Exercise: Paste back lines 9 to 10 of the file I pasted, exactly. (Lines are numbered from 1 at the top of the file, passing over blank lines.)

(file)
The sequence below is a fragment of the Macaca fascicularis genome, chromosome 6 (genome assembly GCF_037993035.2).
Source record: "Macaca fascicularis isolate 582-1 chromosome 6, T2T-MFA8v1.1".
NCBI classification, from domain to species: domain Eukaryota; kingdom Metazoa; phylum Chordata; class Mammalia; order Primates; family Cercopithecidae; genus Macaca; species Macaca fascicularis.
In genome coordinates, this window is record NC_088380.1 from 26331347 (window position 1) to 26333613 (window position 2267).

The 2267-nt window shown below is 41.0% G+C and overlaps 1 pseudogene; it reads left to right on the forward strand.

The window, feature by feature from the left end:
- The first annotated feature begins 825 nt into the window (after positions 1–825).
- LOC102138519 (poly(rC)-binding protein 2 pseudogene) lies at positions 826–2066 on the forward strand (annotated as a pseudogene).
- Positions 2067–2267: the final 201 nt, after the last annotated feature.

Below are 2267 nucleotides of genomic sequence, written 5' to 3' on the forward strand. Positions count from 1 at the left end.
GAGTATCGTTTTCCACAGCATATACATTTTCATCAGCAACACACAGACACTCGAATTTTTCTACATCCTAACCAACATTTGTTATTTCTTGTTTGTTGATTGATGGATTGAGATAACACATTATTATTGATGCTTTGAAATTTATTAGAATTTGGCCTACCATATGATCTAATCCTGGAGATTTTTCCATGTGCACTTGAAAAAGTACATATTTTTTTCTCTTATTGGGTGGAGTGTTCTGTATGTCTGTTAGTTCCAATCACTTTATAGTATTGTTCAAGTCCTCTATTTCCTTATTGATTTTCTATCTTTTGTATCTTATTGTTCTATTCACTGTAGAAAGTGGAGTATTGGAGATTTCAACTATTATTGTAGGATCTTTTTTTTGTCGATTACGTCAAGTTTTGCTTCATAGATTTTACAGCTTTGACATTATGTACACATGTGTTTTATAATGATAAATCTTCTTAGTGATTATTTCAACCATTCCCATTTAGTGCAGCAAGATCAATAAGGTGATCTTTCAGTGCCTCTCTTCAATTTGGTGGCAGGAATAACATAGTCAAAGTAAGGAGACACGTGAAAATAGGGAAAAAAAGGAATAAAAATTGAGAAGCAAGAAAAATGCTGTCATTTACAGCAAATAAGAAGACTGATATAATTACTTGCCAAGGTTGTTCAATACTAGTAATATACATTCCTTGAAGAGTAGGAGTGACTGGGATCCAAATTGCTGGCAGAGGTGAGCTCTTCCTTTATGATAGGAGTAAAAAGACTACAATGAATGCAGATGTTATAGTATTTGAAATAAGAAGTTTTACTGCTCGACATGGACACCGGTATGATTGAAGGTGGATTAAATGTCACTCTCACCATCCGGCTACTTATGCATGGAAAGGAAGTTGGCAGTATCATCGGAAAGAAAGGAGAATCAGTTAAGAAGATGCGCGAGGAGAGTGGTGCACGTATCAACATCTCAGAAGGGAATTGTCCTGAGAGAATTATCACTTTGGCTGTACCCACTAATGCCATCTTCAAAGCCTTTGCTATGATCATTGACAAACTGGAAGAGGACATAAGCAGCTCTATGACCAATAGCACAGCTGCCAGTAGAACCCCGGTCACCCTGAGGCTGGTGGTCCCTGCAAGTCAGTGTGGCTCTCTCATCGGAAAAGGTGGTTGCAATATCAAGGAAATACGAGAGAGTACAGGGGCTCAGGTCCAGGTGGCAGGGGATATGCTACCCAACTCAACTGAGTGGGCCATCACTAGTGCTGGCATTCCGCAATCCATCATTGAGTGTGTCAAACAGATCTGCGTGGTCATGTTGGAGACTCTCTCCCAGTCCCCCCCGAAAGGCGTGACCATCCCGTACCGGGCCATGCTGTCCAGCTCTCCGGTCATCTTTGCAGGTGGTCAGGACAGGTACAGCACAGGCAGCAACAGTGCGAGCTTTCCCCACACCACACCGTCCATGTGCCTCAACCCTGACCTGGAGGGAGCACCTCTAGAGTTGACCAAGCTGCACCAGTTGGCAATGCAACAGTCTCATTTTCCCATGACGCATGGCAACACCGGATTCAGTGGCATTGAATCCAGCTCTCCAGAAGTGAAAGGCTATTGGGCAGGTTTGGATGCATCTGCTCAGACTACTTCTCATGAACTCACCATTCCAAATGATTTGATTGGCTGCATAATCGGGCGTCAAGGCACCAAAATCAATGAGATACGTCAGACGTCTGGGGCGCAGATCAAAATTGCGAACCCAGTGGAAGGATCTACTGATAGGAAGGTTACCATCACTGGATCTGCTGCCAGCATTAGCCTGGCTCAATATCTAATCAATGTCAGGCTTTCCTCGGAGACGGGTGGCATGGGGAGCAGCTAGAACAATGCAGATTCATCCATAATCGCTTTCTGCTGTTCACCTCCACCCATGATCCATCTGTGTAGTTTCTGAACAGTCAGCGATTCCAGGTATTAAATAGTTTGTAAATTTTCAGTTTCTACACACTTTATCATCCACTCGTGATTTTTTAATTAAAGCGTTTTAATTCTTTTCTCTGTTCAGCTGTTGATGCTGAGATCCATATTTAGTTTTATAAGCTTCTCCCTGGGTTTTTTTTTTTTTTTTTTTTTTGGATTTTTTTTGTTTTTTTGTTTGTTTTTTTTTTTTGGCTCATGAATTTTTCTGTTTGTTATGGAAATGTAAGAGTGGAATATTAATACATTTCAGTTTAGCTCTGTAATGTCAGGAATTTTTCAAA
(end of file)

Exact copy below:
- Positions 2067–2267: the final 201 nt, after the last annotated feature.

Below are 2267 nucleotides of genomic sequence, written 5' to 3' on the forward strand. Positions count from 1 at the left end.